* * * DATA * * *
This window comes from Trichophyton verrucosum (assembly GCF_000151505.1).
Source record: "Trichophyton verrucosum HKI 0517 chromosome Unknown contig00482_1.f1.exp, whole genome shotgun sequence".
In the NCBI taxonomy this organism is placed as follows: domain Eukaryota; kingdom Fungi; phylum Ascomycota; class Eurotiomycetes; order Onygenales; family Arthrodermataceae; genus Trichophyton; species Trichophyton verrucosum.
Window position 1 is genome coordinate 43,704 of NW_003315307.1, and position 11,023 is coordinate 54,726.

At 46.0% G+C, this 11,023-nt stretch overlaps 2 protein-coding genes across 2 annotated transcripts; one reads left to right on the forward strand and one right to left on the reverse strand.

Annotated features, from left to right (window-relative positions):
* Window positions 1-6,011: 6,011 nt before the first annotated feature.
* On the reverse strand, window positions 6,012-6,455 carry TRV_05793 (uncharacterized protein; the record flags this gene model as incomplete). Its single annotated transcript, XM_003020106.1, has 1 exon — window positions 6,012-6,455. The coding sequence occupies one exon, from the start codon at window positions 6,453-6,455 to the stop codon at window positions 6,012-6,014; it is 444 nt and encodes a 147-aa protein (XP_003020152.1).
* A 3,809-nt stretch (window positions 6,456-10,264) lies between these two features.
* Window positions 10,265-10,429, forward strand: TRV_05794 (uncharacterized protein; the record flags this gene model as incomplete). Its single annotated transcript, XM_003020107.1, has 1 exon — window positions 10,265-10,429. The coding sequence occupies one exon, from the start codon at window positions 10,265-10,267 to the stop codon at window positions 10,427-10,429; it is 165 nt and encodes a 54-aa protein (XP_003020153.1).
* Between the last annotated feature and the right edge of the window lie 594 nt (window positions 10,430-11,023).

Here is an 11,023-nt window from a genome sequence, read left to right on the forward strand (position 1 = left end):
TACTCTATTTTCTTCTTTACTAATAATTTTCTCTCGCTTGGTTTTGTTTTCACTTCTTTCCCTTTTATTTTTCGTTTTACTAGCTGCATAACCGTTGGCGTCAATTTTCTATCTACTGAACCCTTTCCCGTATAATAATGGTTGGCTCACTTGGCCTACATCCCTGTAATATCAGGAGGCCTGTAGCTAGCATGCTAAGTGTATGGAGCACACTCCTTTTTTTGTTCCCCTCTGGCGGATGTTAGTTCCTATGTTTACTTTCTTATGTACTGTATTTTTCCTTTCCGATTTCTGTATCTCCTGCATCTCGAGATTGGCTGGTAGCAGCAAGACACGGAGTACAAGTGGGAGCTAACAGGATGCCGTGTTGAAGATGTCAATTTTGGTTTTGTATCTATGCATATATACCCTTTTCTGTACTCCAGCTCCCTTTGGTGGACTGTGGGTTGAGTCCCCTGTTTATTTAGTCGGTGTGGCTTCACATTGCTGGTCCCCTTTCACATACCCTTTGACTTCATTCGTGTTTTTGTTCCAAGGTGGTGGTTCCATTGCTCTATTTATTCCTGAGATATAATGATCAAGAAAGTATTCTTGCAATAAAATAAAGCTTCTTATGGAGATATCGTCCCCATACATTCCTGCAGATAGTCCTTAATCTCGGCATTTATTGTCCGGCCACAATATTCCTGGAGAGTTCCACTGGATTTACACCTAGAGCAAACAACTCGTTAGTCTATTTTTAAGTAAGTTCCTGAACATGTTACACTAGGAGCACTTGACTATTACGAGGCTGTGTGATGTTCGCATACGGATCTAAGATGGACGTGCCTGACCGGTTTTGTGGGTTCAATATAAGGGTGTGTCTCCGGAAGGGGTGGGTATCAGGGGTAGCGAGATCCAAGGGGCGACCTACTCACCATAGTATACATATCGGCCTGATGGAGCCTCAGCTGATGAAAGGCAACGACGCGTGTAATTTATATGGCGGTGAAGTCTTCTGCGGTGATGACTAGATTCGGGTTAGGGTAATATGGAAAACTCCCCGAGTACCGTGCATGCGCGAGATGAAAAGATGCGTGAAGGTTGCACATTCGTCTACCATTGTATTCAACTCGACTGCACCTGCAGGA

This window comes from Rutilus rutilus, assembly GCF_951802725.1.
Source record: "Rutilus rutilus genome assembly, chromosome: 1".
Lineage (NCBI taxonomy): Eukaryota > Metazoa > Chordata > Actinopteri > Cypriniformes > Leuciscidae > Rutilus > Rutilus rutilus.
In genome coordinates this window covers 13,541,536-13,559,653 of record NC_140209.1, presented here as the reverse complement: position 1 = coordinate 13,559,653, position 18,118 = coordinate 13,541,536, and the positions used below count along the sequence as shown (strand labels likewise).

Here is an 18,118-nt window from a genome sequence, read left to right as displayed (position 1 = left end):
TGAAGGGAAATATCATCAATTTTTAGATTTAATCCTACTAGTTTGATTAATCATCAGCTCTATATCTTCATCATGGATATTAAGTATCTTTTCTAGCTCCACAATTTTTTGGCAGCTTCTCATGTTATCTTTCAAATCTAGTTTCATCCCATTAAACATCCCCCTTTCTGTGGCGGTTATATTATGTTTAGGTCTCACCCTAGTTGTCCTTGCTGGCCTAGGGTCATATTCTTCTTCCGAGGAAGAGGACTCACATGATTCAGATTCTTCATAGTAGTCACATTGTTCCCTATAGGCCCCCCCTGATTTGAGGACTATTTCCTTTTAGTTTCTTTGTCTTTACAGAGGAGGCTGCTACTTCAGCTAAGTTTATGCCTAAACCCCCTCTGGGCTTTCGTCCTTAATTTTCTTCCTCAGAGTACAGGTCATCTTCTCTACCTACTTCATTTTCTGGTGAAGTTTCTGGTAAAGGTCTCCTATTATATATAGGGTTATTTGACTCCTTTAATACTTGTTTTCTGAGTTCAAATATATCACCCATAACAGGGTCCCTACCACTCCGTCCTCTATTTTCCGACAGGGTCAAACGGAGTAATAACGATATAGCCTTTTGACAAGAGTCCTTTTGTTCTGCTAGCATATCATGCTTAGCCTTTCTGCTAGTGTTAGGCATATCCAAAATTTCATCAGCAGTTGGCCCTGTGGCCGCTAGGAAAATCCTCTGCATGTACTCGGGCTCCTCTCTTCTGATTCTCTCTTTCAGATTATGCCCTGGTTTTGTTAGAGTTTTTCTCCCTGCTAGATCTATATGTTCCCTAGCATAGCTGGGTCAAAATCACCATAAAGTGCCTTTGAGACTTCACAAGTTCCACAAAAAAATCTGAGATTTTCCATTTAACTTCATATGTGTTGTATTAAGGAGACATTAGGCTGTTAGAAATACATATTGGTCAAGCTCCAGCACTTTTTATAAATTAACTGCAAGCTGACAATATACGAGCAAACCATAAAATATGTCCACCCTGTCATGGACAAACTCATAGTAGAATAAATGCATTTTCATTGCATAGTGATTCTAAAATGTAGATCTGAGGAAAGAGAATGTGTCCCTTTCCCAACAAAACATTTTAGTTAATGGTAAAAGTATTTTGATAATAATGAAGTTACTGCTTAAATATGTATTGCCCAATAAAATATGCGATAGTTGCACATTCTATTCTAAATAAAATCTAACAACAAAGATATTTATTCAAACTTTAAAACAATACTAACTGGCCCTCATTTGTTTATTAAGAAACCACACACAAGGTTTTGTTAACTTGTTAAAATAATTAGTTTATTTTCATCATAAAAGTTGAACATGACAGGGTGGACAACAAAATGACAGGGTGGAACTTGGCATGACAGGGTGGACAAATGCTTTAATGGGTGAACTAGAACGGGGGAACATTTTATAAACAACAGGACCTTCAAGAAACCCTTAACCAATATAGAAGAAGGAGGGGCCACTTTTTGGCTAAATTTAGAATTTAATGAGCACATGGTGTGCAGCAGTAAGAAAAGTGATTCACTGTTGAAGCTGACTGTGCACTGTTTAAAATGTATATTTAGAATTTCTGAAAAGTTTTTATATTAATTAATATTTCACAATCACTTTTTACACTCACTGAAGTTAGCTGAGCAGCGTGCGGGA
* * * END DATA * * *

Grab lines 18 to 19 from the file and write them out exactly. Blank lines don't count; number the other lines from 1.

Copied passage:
Here is an 18,118-nt window from a genome sequence, read left to right as displayed (position 1 = left end):
TGAAGGGAAATATCATCAATTTTTAGATTTAATCCTACTAGTTTGATTAATCATCAGCTCTATATCTTCATCATGGATATTAAGTATCTTTTCTAGCTCCACAATTTTTTGGCAGCTTCTCATGTTATCTTTCAAATCTAGTTTCATCCCATTAAACATCCCCCTTTCTGTGGCGGTTATATTATGTTTAGGTCTCACCCTAGTTGTCCTTGCTGGCCTAGGGTCATATTCTTCTTCCGAGGAAGAGGACTCACATGATTCAGATTCTTCATAGTAGTCACATTGTTCCCTATAGGCCCCCCCTGATTTGAGGACTATTTCCTTTTAGTTTCTTTGTCTTTACAGAGGAGGCTGCTACTTCAGCTAAGTTTATGCCTAAACCCCCTCTGGGCTTTCGTCCTTAATTTTCTTCCTCAGAGTACAGGTCATCTTCTCTACCTACTTCATTTTCTGGTGAAGTTTCTGGTAAAGGTCTCCTATTATATATAGGGTTATTTGACTCCTTTAATACTTGTTTTCTGAGTTCAAATATATCACCCATAACAGGGTCCCTACCACTCCGTCCTCTATTTTCCGACAGGGTCAAACGGAGTAATAACGATATAGCCTTTTGACAAGAGTCCTTTTGTTCTGCTAGCATATCATGCTTAGCCTTTCTGCTAGTGTTAGGCATATCCAAAATTTCATCAGCAGTTGGCCCTGTGGCCGCTAGGAAAATCCTCTGCATGTACTCGGGCTCCTCTCTTCTGATTCTCTCTTTCAGATTATGCCCTGGTTTTGTTAGAGTTTTTCTCCCTGCTAGATCTATATGTTCCCTAGCATAGCTGGGTCAAAATCACCATAAAGTGCCTTTGAGACTTCACAAGTTCCACAAAAAAATCTGAGATTTTCCATTTAACTTCATATGTGTTGTATTAAGGAGACATTAGGCTGTTAGAAATACATATTGGTCAAGCTCCAGCACTTTTTATAAATTAACTGCAAGCTGACAATATACGAGCAAACCATAAAATATGTCCACCCTGTCATGGACAAACTCATAGTAGAATAAATGCATTTTCATTGCATAGTGATTCTAAAATGTAGATCTGAGGAAAGAGAATGTGTCCCTTTCCCAACAAAACATTTTAGTTAATGGTAAAAGTATTTTGATAATAATGAAGTTACTGCTTAAATATGTATTGCCCAATAAAATATGCGATAGTTGCACATTCTATTCTAAATAAAATCTAACAACAAAGATATTTATTCAAACTTTAAAACAATACTAACTGGCCCTCATTTGTTTATTAAGAAACCACACACAAGGTTTTGTTAACTTGTTAAAATAATTAGTTTATTTTCATCATAAAAGTTGAACATGACAGGGTGGACAACAAAATGACAGGGTGGAACTTGGCATGACAGGGTGGACAAATGCTTTAATGGGTGAACTAGAACGGGGGAACATTTTATAAACAACAGGACCTTCAAGAAACCCTTAACCAATATAGAAGAAGGAGGGGCCACTTTTTGGCTAAATTTAGAATTTAATGAGCACATGGTGTGCAGCAGTAAGAAAAGTGATTCACTGTTGAAGCTGACTGTGCACTGTTTAAAATGTATATTTAGAATTTCTGAAAAGTTTTTATATTAATTAATATTTCACAATCACTTTTTACACTCACTGAAGTTAGCTGAGCAGCGTGCGGGA